It can be difficult to understand evolution and structure of the brain and optic lobes of Cambrian taxa as soft tissue is rarely preserved in the fossil record. Scientists must interpret functions from the external features and appendages. Sometimes, however, a well preserved specimen does occur and illuminates much about these ancient creatures. An arthropod called Fuxianhuia protensa was discovered from 520 Million years ago from Yunnan Province in China with the brain and optic lobes preserved. Such a sophisticated brain would have led to greater and more complex visual behaviours. The eyes of the Cambrian were much similar to modern insects. Fuxianhuia contains a head shield with a pear of antennae. The thorax is segmented with folds and the abdomen contains several spines. A pair of eyes were located at the end of stalks. This specimen shows that a sophisticated crustacean brain had evolved far earlier than originally thought in the early Cambrian (Ma et al. 2012). 

The evolution of the nervous system improved motor coordination and this propelled developmental complexity. The emergent appearance of consciousness involved microtubules that led to more sophisticated behaviour. Associative learning includes processing similarities between different sensory stimuli and responses. Memories of experiences allow associative learning to anticipate the future and rewards. Associative learning and the emergence of experience allowed animals to exploit niches and had a tremendous influence on the development of life on earth (Ginsburg et al. 2010).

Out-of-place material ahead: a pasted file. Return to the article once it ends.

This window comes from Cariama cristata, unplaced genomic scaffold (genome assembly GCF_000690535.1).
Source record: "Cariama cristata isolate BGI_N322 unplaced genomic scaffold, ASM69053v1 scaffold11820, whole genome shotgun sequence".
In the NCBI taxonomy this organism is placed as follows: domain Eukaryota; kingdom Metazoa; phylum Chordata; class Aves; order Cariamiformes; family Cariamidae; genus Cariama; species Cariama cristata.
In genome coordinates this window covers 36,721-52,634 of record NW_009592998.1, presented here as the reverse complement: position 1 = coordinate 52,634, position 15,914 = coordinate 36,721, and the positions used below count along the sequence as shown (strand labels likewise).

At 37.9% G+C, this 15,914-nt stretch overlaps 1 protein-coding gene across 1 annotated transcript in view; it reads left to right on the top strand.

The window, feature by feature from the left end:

Associative learning may have been a factor that propelled the Cambrian Explosion. Changes in memory and learning would have led to a great diversity of new organisms as it allowed lifeforms to work in new niches and this led to new ecosystems. New relations and adaptive responses would have resulted. As organisms became larger, neural organisations in the brain were affected. The evolution of eyes, hard parts, and predation may have been a result of the development of associative learning and this led to the development of consciousness (Ginsburg et al. 2010).